3.1.1. Trends in the Management of Waste from Passenger and Cruise Ships
The frequencies of the different synonyms applied to food waste and greywater found in cruise and ferry ship operators’ webpages by using search engines (Google, Yandex, etc.) are shown in Figure 3
. Companies apply these synonyms in informative sections for any interested website visitors in order to exhibit the approach used for treating their ships’ generated sewage.
The results of information analysis for the data found on the websites of 27 ferry line companies revealed that most ferry operators (more than 70%) did not specify waste management in terms of efforts to reduce eutrophication through, e.g., food waste, sewage, or greywater. We discovered “food waste” or its synonyms in 11% of visited websites. Shipping companies applied the terms “solid waste” or “waste” in 26% of all cases. This type of waste could theoretically contain food waste. Shipping companies mentioned “greywater” in 19% of the websites reviewed. Shipping companies used “wastewater” slightly more frequently (26%) than the synonyms “food waste” (11%) and “greywater” (19%), as demonstrated in Figure 3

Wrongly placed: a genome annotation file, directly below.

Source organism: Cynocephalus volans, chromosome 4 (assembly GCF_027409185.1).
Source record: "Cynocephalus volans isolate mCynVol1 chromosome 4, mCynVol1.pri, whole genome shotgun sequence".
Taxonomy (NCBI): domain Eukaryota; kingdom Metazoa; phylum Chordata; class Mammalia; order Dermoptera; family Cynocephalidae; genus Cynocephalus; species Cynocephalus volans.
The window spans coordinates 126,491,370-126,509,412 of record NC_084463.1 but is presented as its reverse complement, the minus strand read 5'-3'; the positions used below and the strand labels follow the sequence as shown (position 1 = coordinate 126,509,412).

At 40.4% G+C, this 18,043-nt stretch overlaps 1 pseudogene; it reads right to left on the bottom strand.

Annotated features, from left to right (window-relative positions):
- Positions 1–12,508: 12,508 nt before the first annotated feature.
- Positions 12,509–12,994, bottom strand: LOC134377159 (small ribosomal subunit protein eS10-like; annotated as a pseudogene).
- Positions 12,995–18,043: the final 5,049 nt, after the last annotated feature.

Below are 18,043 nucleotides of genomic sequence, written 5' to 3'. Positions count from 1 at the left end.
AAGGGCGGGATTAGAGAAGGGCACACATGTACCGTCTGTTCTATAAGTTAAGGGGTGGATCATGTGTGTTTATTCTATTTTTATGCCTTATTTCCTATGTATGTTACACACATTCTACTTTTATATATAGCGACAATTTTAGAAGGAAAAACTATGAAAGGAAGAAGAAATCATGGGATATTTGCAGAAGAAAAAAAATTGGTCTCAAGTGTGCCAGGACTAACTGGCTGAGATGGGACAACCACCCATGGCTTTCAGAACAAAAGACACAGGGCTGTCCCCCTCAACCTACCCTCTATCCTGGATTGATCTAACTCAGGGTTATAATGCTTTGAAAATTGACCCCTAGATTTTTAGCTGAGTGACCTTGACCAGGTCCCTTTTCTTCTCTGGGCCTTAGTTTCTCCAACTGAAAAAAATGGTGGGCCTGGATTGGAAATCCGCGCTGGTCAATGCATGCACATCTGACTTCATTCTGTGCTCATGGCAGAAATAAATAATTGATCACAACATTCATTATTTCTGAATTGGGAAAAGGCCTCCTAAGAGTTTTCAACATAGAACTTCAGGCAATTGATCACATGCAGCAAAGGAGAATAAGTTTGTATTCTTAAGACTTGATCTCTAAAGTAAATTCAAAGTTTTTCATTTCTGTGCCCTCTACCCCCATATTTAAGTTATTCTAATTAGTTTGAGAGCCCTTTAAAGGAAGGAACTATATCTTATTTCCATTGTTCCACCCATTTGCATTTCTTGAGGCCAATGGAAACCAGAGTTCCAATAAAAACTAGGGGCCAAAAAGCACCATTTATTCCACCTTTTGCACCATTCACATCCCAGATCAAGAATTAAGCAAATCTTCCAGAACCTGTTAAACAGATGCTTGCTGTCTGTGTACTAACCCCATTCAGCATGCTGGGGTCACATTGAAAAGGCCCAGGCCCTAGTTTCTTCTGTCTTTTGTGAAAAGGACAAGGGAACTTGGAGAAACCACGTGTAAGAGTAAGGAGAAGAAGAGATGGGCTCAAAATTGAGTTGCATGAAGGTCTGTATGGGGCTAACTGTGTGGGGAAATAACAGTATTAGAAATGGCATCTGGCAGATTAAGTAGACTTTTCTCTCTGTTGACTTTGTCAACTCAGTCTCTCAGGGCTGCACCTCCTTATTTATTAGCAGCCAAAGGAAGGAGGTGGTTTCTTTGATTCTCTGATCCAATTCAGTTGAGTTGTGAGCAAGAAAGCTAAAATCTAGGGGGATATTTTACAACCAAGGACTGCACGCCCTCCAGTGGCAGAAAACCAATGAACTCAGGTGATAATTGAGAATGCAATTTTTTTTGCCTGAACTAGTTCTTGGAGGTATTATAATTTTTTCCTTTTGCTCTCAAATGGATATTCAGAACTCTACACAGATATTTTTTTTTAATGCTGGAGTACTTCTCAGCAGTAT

Ferry operators provide more detailed analyses on their websites in the case of “food waste” discharge to PRFs. Operators using the terms “waste” or “solid waste” emphasized the delivery of these wastes to the landfill.
A study of 36 cruise ship companies’ websites revealed that the term “food waste” was mentioned more often than by ferry operators. “Food waste” was found on 33% of cruise ship websites, while in 22% of cases “waste”/“solid waste” was mentioned, which may also have included food waste. Furthermore, about 47% of cruise companies used “sewage” on their websites, while 39% of cruise ship operators selected the synonym “greywater”. Only five cruise companies applied the term “wastewater”.
The further analysis found that 12 cruise ship operators used “food waste”. Of these, more than half had indicated disposal of food waste at sea, either as the only applied food waste management scenario or in combination with discharge to the PRFs at port or incineration. Four operators also mentioned combined incineration and discharge to PRFs. One of the assessed cruise ship operators described food waste dehydration into a compact form and delivery to the port for further processing.